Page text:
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Immigrant, Latino, and Older Workers Face Greatest Risks on Construction Sites

Immigrant, Latino, and Older Workers Face Greatest Risks on Construction Sites

The New York Committee for Occupational Safety and Health (NYCOSH) recently published “Deadly Skyline”, the organization’s annual report on construction fatalities throughout New York State. We have broken down the key findings into a series of blogs, but you can also read the report in full here. This is part 8/8.

New York State, as well as the United States as a whole, has seen a noticeable increase in the number of Latino workers killed on the job over the past five years. According to data from the Bureau of Labor Statistics, 879 Latino workers were killed on worksites across the country in 2016, compared to 748 who were killed in 2012.

NYCOSH reports consistently show that Latino construction workers, as well as immigrant workers, are consistently exploited by employers through willful health and safety violations on worksites. Through an in-depth analysis of fines issued for construction site violations in 2015, the Committee found that Latino workers were 84 percent more likely to be killed on worksites with willful or egregious OSHA violations than other workers. NYCOSH also found that despite the fact that Latino workers only make up 30 percent of the workforce, they accounted for 57 percent of the falls that occurred in 2015.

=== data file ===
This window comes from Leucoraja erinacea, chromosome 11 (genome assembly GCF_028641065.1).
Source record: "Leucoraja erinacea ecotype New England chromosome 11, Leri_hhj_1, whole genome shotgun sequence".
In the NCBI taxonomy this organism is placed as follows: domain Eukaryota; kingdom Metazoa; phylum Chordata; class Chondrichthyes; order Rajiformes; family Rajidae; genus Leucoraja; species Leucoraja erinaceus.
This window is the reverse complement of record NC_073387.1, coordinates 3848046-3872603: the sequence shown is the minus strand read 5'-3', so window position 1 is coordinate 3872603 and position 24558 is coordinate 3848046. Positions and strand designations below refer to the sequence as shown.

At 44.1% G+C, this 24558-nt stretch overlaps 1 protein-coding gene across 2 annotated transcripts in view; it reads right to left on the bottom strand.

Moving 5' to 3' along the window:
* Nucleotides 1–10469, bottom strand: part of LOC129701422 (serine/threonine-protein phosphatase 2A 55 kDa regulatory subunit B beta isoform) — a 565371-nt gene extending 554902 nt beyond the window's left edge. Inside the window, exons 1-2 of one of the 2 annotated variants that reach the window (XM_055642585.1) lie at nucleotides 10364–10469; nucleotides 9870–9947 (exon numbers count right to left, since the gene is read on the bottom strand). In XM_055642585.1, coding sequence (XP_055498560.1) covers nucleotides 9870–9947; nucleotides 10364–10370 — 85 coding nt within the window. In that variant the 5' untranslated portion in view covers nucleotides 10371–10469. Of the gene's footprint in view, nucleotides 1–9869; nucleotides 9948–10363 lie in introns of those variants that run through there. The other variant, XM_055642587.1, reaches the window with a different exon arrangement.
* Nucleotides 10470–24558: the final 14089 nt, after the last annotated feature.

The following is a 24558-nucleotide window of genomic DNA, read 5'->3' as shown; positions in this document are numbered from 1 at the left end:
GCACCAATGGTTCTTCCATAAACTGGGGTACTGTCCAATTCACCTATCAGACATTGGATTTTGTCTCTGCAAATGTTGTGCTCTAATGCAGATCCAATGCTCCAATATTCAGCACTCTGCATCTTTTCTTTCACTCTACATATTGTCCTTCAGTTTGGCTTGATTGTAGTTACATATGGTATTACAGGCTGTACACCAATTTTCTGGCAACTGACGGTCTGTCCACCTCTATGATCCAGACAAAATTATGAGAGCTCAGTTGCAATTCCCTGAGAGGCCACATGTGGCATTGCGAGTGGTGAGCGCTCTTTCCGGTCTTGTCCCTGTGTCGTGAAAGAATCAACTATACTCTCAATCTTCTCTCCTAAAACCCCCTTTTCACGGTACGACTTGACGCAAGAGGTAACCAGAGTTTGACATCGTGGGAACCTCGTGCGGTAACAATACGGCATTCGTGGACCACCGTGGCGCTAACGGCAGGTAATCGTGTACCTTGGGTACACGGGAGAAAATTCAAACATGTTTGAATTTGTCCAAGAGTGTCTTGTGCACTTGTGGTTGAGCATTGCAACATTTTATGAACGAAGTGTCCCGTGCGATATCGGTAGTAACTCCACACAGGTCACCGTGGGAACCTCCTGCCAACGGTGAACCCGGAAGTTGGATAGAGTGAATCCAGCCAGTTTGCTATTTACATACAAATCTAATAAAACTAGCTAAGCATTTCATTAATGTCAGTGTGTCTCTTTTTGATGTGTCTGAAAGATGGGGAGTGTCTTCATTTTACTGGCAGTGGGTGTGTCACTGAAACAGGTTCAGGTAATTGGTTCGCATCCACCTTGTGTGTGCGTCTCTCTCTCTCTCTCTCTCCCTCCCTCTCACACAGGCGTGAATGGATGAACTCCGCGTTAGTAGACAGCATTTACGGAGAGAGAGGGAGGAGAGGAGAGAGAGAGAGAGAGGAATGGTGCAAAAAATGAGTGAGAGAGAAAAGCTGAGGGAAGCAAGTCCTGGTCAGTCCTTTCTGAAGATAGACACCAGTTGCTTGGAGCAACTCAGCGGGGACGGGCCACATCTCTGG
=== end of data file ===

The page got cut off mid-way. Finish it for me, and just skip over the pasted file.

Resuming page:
This issue may only become more pronounced in the increasingly hostile environment Latino workers and their families face. With the current presidential administration’s decision to end Temporary Protected Status (TPS) and Deferred Action for Childhood Arrivals (DACA) while simultaneously increasing the number of raids targeting immigrants across the country, workers will have less power to stand up for their rights and report employer abuse, let alone unionize. The administration is also looking to dramatically increase the number of Immigration Customs and Enforcement (ICE) employees over the next few years, so this issue will likely become worse as that staff grows in size.

Older construction workers in New York State also face increased risks on worksites, albeit for very different reasons. According to NYCOSH, workers between the ages of 55 and 64 are the most likely to die on the job. While officials are still working to uncover the underlying reason for this, experts point towards the affects the aging process has on the human body. This includes worsening chronic conditions like arthritis and osteoporosis, issues maintaining balance, decreased reaction time, and gradually worsening hearing and vision impairment.

Ensuring the safety of every worker should be the number one priority on any construction site, but far too many employers and contractors choose to ignore that in the name of speed and profit. If you were seriously injured in a construction site accident, contact our New York City personal injury attorneys at the Perecman Firm today by calling us at (212) 577-9325 or by filling out our online form to set up a free case evaluation with a member of our firm.

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